D-Day in the Pacific: The Battle of Saipan

D-Day in the Pacific: The Battle of Saipan

D-Day in the Pacific: The Battle of Saipan

D-Day in the Pacific: The Battle of Saipan

Synopsis

In June 1944 the attention of the nation was riveted on events unfolding in France. But in the Pacific, the Battle of Saipan was of extreme strategic importance. This is a gripping account of one of the most dramatic engagements of World War II. The conquest of Saipan and the neighboring island of Tinian was a turning point in the war in the Pacific as it made the American victory against Japan inevitable. Until this battle, the Japanese continued to believe that success in the war remained possible. While Japan had suffered serious setbacks as early as the Battle of Midway in 1942, Saipan was part of her inner defense line, so victory was essential. The American victory at Saipan forced Japan to begin considering the reality of defeat. For the Americans, the capture of Saipan meant secure air bases for the new B-29s that were now within striking distance of all Japanese cities, including Tokyo.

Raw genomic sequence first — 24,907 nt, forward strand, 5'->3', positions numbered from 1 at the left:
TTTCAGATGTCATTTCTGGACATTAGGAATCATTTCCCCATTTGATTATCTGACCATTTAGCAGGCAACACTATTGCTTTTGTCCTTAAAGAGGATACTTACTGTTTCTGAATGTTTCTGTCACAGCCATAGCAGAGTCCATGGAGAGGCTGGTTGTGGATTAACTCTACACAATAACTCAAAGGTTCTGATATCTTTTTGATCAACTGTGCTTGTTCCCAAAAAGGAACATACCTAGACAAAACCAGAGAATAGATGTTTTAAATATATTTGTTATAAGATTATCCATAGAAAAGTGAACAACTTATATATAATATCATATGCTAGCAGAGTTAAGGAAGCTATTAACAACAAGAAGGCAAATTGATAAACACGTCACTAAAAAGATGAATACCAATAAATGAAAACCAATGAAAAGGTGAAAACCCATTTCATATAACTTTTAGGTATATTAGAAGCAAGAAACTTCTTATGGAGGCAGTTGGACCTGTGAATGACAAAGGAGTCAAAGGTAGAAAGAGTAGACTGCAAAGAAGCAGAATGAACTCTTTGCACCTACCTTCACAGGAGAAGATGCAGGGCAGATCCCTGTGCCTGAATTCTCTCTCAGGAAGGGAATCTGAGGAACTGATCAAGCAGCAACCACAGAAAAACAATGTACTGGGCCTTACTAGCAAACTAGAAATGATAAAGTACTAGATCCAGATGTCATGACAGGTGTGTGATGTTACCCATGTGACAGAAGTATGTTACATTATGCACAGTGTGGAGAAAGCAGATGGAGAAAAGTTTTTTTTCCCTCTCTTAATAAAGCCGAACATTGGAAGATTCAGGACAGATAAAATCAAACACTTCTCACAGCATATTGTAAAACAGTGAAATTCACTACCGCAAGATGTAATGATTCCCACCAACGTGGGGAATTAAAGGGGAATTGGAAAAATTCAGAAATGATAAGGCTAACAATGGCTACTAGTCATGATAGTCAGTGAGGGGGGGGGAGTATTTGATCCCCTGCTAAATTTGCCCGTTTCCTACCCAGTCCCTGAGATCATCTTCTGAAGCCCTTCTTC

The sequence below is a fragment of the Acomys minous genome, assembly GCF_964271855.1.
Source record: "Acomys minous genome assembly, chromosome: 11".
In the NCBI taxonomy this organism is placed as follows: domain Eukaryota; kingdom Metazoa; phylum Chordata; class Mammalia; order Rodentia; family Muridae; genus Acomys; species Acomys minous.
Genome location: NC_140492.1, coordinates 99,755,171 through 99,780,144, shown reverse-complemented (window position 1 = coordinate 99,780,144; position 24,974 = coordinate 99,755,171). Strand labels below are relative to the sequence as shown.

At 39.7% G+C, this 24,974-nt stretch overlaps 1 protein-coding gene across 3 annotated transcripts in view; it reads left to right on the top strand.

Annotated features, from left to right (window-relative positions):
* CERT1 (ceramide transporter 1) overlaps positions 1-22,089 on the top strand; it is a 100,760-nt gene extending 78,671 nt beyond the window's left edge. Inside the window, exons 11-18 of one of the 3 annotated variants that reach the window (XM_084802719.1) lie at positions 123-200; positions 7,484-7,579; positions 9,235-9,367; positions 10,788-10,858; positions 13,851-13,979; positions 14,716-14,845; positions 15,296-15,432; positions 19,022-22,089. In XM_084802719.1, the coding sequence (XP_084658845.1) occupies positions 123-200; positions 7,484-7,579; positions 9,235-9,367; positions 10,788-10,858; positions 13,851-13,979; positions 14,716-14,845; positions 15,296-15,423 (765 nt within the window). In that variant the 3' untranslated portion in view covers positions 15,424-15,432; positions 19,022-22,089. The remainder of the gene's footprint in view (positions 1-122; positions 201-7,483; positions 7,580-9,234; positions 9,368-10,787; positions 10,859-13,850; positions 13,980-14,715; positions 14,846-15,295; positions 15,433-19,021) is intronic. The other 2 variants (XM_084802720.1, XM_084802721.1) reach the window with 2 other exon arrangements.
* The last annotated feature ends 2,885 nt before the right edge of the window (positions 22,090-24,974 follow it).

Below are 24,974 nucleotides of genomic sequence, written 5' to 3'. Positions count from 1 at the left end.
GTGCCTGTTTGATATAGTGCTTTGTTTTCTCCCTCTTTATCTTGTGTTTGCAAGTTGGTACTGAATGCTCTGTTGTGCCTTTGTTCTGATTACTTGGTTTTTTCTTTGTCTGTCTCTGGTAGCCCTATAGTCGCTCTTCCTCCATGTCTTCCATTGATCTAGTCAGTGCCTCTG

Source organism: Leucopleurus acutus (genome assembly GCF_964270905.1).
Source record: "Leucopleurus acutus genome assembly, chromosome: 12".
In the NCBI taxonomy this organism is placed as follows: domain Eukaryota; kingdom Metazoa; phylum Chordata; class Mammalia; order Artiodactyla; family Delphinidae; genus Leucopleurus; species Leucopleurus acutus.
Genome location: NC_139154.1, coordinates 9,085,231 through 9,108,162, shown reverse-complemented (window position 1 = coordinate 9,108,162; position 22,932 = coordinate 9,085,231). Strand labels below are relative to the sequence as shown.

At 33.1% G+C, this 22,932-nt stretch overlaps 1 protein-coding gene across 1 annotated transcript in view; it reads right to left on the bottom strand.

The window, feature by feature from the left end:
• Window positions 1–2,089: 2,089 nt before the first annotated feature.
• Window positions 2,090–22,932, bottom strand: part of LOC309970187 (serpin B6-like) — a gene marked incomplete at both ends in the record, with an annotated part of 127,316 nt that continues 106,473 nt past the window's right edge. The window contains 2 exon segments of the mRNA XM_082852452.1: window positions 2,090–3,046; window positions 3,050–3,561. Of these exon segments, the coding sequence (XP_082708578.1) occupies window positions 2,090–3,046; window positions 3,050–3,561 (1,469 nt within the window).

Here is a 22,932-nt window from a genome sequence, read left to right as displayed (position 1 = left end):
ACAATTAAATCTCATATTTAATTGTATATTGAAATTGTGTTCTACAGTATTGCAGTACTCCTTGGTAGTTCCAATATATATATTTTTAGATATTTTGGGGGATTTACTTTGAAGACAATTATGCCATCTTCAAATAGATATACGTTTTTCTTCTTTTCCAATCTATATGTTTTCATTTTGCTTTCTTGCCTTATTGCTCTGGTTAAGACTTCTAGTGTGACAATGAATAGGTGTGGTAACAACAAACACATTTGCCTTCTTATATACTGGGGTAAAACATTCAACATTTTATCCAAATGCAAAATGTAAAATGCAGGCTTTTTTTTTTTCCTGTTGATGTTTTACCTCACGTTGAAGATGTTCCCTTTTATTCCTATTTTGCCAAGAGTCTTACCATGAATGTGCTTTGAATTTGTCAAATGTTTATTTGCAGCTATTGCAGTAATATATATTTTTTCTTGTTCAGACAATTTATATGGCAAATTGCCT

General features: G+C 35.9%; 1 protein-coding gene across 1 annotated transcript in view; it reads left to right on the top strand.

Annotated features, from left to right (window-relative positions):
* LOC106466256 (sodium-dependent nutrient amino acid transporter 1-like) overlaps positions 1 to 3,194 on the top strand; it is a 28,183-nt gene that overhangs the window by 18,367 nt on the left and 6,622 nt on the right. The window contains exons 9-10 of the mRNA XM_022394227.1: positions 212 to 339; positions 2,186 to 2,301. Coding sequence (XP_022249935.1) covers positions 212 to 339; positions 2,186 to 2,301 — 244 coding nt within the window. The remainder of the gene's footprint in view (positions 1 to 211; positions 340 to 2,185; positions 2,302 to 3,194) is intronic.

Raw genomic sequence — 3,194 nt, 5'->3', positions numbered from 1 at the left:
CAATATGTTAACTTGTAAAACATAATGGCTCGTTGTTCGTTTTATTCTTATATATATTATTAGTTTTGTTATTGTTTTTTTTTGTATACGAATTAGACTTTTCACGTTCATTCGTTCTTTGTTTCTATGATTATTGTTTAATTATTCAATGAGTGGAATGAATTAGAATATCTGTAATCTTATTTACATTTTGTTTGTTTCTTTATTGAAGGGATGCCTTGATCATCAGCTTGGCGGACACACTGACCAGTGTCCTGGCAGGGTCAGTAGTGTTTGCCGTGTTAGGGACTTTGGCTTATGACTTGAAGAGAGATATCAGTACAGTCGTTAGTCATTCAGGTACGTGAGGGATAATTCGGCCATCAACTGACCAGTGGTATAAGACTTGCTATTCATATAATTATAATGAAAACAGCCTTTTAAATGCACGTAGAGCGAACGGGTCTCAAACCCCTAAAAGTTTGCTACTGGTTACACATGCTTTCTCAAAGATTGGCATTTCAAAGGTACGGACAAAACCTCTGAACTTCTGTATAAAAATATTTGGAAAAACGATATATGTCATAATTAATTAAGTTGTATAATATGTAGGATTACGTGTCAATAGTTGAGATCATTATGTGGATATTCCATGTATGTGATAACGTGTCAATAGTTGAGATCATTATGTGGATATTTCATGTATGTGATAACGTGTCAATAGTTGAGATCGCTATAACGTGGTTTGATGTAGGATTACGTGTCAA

Excerpt

Take all the Pacific battles that had gone before, from the fall of Corregidor to
Eniwetok. Take Tulagi and Guadalcanal, and Tarawa and Attu, and Los Negros
and Buna and Gona. Stir them all together, and add a little European season
ing—perhaps from Sicily—and pour them out on a flat blue sea under a blue
bowl of sky, and you’ll have something that looks and smells and feels and hurts
like Saipan. For Saipan had everything: caves like Tulagi; mountains and ridges
like the ’Canal; a reef nearly as treacherous as Betio’s; a swamp like Buna; a city
to be conquered, like those on Sicily; and death-minded Japs like the defenders
of Attu. A lot, for so small an island.

As indicated by this official history of the 2nd Marine Division, the Battle of Saipan in June 1944 included elements that made it one of the most dramatic and fascinating encounters of the war. One factor was the presence of an entrenched and dedicated enemy force, prepared to fight for victory or die in the process. The Japanese were dug into the island in numbers far greater than the Americans expected at the time of the invasion. While Japanese tenacity was not unusual in the Pacific war, the finale of the Saipan battle included mass suicides on a scale previously unknown. For Japanese soldiers and civilians, devotion to Japan’s Asiatic mission and to the emperor remained primary, and many considered it their duty to die for these causes. When faced with likely defeat or the prospect of surrender, most Japanese soldiers chose death.

An equally resolute invading force of U.S. marines and army soldiers . . .

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